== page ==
Are you moving to the southern U.S., or thinking about it, and wondering what to expect? There’s a funny thing about moving to a completely new area; it’s the little things that surprise you. So, let’s look at some of those differences in the south that you may not expect.
It should come as no surprise that the climate in the south is warmer than up north, and that means that snow is rare. The amount of snow has increased somewhat due to global climate change, but for the most part, if you’re from a northern state, you’ll need to get used to warmer winters. That’s not to say that it doesn’t ever get cold in the South. You’ll still want a good sweater and rain gear for when winter rolls around.
What else does the lack of snow mean? You’ll notice that when it does snow, or rain, for that matter, Southerners don’t seem to know how to drive. They’re just not used to it, so you’ll want to drive carefully. Also, even when there’s just an inch or two of fluff on the ground, they’ll close schools and have a snow day. Schools just aren’t equipped for snowy weather, so they shut their doors rather than deal with it.
If you haven’t spent much time in the south, you may not be familiar with sweet tea, meaning, really, really sweet tea. In the southern states, this is a staple, and you’ll find it served in most restaurants, fast food chains included.
By religion, we mean Christianity, and by Christianity, we mean primarily the Baptist religion. You’ll find churches on most street corners, and nearly everyone attends one church or another. This doesn’t mean you have to, but it’s something you should be aware of.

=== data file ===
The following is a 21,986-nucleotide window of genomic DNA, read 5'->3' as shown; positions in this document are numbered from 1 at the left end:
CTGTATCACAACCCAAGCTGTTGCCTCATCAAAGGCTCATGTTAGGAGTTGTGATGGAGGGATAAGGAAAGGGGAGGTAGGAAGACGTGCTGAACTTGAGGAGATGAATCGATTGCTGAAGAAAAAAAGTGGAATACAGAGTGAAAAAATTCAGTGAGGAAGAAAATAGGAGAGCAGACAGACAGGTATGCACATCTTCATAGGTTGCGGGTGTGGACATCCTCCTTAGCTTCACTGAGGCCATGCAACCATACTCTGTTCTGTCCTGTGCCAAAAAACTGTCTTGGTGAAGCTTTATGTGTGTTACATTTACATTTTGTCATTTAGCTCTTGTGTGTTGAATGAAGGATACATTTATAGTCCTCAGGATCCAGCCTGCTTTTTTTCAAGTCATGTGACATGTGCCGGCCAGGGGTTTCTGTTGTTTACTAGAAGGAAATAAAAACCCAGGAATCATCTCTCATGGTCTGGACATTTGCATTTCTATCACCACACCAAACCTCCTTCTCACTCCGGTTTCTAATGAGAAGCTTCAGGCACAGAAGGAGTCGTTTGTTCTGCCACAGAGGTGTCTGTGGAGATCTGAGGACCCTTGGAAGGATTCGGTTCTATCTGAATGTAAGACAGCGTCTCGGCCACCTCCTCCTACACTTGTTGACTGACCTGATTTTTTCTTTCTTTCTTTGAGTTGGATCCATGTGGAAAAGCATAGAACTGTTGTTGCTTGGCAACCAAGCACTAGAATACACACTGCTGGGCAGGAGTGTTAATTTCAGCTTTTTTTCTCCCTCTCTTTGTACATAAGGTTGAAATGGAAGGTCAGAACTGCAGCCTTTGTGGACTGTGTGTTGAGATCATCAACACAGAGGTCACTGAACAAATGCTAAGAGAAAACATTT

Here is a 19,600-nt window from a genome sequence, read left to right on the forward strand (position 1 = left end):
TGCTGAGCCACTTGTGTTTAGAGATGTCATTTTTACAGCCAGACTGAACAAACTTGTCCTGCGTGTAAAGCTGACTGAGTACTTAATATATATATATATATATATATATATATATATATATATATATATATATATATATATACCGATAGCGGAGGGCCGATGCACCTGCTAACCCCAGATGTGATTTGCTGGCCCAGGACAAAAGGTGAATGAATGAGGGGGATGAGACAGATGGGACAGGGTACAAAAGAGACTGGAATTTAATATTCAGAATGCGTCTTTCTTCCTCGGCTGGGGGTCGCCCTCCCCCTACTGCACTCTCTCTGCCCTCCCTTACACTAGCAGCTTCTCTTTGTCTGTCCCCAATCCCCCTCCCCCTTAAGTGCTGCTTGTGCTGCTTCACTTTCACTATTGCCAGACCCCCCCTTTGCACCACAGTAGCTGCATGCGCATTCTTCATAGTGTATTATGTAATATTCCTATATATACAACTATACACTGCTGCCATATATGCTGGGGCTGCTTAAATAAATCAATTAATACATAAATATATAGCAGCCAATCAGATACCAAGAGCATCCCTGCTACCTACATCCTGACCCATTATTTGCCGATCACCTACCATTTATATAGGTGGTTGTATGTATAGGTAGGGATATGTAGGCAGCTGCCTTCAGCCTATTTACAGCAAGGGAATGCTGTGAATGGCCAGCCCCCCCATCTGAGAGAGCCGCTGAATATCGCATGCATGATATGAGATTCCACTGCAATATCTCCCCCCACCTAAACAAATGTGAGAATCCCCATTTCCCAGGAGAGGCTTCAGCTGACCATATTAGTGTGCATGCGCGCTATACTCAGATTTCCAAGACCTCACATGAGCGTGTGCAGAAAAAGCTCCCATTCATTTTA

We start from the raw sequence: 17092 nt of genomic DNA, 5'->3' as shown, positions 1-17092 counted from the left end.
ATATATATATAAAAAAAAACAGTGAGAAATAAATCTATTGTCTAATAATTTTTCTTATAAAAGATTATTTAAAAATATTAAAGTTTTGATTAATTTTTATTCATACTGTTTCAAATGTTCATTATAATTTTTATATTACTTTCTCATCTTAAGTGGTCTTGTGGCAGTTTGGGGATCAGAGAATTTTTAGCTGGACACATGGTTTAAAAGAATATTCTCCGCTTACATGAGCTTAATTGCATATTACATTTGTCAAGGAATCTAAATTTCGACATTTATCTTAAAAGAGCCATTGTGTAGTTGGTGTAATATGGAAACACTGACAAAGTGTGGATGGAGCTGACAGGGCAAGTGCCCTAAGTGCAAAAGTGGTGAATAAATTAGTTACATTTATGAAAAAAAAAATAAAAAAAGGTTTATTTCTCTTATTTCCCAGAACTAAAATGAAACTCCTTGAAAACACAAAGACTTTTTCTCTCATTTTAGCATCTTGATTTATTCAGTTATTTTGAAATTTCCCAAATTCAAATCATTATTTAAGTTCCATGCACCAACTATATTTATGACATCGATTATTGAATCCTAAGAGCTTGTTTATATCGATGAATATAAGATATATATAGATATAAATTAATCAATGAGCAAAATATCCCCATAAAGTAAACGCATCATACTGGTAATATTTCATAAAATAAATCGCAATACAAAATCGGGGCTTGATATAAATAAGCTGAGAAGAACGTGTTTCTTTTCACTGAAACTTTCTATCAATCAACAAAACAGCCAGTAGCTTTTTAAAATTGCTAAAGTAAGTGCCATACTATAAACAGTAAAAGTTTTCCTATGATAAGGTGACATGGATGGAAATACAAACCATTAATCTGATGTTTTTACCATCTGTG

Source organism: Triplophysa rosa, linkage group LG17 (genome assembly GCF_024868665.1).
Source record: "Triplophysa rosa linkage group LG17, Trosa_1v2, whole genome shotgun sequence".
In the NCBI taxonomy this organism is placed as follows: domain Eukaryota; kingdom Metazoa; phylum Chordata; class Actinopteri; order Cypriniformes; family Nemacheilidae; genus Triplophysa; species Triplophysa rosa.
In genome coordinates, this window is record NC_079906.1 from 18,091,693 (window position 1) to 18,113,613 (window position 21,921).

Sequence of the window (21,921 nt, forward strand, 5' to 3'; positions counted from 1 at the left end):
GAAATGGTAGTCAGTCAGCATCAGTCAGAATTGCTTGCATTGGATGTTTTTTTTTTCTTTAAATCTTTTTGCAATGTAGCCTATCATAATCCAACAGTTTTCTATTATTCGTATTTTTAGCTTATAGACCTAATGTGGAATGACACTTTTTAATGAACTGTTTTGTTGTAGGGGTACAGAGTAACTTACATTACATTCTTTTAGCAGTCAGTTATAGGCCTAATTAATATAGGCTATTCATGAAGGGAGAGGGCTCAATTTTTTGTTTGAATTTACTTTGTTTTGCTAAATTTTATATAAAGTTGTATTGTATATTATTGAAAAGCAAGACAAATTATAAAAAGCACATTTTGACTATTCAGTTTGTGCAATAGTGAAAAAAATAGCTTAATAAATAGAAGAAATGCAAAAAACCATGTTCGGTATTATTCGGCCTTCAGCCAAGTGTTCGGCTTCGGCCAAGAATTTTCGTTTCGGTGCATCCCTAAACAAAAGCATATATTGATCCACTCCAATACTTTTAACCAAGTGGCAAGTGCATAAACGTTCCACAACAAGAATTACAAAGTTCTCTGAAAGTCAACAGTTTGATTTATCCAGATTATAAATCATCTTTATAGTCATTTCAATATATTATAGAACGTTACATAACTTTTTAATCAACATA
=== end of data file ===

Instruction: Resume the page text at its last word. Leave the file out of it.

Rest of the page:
Sunday is for church, but Saturday is for football. Expect most people to be watching at home, or going to a game.
In many areas of the south, it’s illegal to sell alcohol on Sundays. Also, on the other days of the week, most liquor stores close around 7 pm, so if you want to pick up a bottle of wine to go with dinner, make sure you don’t wait until the meal is nearly served.
In many areas of the U.S., drivers are crazy. You’ll find people speeding, honking, and exhibiting various signs of road rage. Fortunately, most drivers in the south are courteous, and honking at others is greatly discouraged. They may have trouble driving in the rain or snow, but you’ll find southern drivers polite.
Maybe people are more courteous drivers because life, in general, is taken at a slower pace than in the rest of the U.S. In general, you’ll find that people just aren’t in that much of a rush, and that helps to keep stress lower.
There is all sorts of delicious food in the south, and they’re not ashamed to cook with plenty of butter and flour, either. While you’ll find many great dishes, expect two staples to keep cropping up: potatoes, and fried chicken. When we say potatoes, we don’t just mean russet, either. We mean sweet potatoes, sweet potato fries, and mashed potatoes.
Hopefully now you’ll know a little better what to expect when you move. There will be more to get used to, but this will give you a cultural head start.